Making the first urn “was a cathartic process, but also emotionally draining, and although I wanted to continue creating beautiful biodegradable and ornamental urns for others, it was not the right time to begin,” Jemima writes on her website. So she took a break and has only recently started selling fabric urns to customers.

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Placing removable birds on top of the vessels is a newer concept, and Jemima advises families to retain them as keepsakes after the burial (if there is one). The idea for a bird came from the Mouse Man Furniture based in North Yorkshire, England, where every piece of hand-made furniture had a little mouse carved into it. With the birds came new urn shapes, which I think you’ll agree are wonderful.

Meet Jemima, the textile artist behind Skylark Urns.

Meet Jemima, the textile artist behind Skylark Urns.

Jemima’s urns generally sell for 250-300 British pounds, which comes to $460-$550 dollars including postage. Fabulous urn vendor Adrienne Crowther also stocks and sells fabric urns domestically off the brilliant website Shine on Brightly.

Best Green Cemeteries For Eco-Friendly Burial Near New York City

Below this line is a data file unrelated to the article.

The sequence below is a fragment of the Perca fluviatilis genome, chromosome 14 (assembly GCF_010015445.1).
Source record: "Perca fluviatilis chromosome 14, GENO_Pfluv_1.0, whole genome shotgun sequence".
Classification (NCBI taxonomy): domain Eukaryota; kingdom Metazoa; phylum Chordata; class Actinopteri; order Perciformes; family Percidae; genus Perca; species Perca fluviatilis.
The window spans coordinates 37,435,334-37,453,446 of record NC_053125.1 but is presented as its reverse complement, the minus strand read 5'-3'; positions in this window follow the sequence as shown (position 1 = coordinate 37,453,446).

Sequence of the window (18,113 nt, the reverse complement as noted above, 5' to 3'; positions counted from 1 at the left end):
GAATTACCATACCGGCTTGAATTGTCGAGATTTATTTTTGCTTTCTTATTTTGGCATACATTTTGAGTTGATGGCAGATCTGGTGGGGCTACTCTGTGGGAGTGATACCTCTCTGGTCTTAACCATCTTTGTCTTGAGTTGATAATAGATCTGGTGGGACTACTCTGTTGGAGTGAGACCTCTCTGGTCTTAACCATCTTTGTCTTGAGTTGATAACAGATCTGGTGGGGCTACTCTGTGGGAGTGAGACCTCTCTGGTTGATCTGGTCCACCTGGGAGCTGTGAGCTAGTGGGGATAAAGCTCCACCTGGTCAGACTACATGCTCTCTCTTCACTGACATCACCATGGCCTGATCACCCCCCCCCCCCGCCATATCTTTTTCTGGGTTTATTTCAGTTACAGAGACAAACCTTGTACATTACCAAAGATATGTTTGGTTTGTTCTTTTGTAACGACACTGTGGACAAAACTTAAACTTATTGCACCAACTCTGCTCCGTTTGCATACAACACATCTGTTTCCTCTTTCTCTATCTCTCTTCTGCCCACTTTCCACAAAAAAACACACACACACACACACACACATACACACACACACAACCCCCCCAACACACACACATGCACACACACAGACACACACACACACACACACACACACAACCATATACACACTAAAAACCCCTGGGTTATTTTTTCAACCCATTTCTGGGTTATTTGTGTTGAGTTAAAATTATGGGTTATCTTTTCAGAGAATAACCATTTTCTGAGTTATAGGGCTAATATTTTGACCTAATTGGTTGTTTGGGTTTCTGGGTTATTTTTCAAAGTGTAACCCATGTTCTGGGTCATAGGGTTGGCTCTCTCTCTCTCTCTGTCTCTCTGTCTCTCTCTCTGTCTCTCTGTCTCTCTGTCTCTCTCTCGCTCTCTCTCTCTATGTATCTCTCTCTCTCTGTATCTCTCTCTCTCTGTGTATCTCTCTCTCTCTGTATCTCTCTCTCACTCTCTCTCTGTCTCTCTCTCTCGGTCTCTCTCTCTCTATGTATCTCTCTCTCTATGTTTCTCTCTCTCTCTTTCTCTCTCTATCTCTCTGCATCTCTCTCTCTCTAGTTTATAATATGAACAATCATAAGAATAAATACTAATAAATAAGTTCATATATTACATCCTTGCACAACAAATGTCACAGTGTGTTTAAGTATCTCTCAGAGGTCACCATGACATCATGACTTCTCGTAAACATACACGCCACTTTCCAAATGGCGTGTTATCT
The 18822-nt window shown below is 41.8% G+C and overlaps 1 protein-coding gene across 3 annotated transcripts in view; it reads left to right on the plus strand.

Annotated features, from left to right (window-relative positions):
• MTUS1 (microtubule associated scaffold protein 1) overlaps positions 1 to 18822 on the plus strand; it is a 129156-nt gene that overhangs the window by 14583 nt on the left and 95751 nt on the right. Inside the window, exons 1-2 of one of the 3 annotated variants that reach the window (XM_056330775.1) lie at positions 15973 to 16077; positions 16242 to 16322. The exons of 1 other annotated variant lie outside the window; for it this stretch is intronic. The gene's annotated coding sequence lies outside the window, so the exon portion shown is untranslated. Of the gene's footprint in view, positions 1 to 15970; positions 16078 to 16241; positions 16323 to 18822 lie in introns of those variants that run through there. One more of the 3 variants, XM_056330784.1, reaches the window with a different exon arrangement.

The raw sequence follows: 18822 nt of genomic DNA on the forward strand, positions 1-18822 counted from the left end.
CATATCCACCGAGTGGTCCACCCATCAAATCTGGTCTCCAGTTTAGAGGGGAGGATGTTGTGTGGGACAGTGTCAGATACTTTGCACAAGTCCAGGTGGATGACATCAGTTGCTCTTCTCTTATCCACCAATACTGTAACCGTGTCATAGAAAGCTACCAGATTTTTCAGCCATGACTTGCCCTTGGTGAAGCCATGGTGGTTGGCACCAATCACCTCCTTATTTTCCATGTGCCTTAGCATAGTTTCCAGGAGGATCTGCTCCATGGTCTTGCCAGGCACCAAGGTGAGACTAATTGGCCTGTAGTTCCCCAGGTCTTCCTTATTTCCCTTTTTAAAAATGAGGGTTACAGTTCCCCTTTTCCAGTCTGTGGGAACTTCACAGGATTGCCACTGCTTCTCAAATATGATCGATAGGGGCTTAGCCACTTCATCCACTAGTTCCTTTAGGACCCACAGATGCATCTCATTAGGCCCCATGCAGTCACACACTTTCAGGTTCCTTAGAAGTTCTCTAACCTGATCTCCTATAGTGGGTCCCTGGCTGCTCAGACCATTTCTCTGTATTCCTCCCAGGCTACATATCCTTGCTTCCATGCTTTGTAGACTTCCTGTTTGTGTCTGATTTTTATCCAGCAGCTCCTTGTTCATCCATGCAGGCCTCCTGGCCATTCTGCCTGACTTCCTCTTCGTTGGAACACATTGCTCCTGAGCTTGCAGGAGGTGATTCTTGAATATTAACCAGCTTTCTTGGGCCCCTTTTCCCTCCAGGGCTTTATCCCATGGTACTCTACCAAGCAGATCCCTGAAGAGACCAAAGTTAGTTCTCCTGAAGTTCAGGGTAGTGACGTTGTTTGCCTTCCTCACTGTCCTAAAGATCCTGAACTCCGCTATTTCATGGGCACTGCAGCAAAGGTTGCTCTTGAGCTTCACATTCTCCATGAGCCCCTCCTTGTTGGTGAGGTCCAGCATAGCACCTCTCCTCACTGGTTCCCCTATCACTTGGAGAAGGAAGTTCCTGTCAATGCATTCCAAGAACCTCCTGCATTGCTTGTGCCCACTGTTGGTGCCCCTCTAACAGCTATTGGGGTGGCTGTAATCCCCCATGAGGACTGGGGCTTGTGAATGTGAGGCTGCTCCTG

-4Some people think cremation is “greener” than burial because cremation generally requires no cemetery space. Actually, when you are speaking of one of the green conservation cemeteries within three hours of New York City or upstate, you can be protecting rural property by burying yourself in it. Cemetery laws prohibit highways or shopping malls from coming to land that has deceased people in it, so in using a green cemetery, you are helping to keep gorgeously-wooded, rural properties safe from development. (It may take a moment to bend your mind around this concept.) You can also be buried in a shroud (without a casket) in a green cemetery, something most conventional cemeteries don’t yet allow. No herbicides are used on the grass, as a rule, and the setting of a registered green burial ground is kept much as it was found: wild, natural, frequented by birds, squirrels, and deer. Folks who bury a family member in a green cemetery are sad a death has occurred, but elated by their participation in an end-of-life ritual that signals a return to the simpler burial practices of 200 years ago. Grave prep is more natural and aesthetically pleasing: no phony Astroturf covers the displaced soil, and evergreen boughs are available to help decorate or fill. Cemetery workers go out of their way to let family members lower the casket and shovel soil if that is their desire. You’ll also never see a grave-worker look harried or check his wristwatch at a green ground. The space is yours and you’ll be given ample graveside time. Some of my closest friends still exclaim, “Oh God, just cremate me.” But for those who love nature, history, and old-fashioned ritual, and for those whose custom has always been simple and green (Jews, Muslims among others), it’s a no brainer: Green burial in a natural burial ground–without an embalming, metal casket or vault–is a gracious, gorgeous, uplifting way to “go.” Here is my most complete accounting of every green cemetery and every hybrid ground attached to a conventional cemetery in or near NY state. There are shades of green at play here (two asterisks ** denote a completed registration with The Green Burial Council), but all plots listed here are priced well below the remaining graves in New York City. Some of these cemeteries are a little far afield, but I include them because they may make sense to New York families connected to those necks of the woods. FULTONVILLE NATURAL BURIAL GROUND, Upper Mohonk Street, Fultonville, NY 518-265-3136. Single plot $500 residents, $700 non-residents. GREEN MEADOW CEMETERY, 1121 Graham Street, Fountain Hill, PA, 18015. info@greenmeadowpa.org 610-868-4840. Plot $1500, open fee $650. **GREENSPRINGS NATURAL CEMETERY 293 Irish Hill Road, Newfield, NY 14867 (near Rochester) 607 564 7577. Standard lot $1,300; cremains lot $350. Opening fee for standard burial $1,000. Opening fee for cremains burial $225. Antique horse-drawn sleigh available to carry casket in winter. -6 HARLEMVILLE RURAL CEMETERY, near Spring Valley Rudolf Steiner School and Hudson, NY. Hybrid green ground attached to conventional country cemetery. Please call Jonitha Hasse at 518-325-7454 to obtain latest, extremely reasonable prices. **HOLY SEPULCHRE CEMETERY (Trinity Section) – Natural Burial Ground, 2461 Lake Avenue, Rochester NY 14612. 585-458-4110. $1600 single plot, $600 open. MARYREST CEMETERY 25 Seminary Road, Mahwah, NJ 07430, 201-327-7011. Single grave $1,400. Opening fee $1,750. Note: the purchaser should be a Catholic (but no one will “card” you). And the decedent need not be Catholic. This is, however, a Catholic cemetery. MOST HOLY REDEEMER CEMETERY 2501 Troy Schenectady Road, Schenectady, NY 518-374-5319. Single grave $1,500. Opening fee $715. Note: Decedent must be related to a Catholic. **MT. HOPE CEMETERY’S “GARDEN OF RENEWAL” (Hybrid), 1133 Mt. Hope Avenue, Rochester, NY 14620, 585-428-7999. Single grave $3,300, $800 open fee, $400 maintenance. ROSENDALE PLAINS CEMETERY, P.O. Box 85 793 Springtown Road, Tillson, NY 12486, not far from New Paltz. 845-658-9042. Single graves $550, opening fee for burial $575, required flat grave marker usually costs about $250. Plots available for cremated remains also at same price. Scattering garden in development.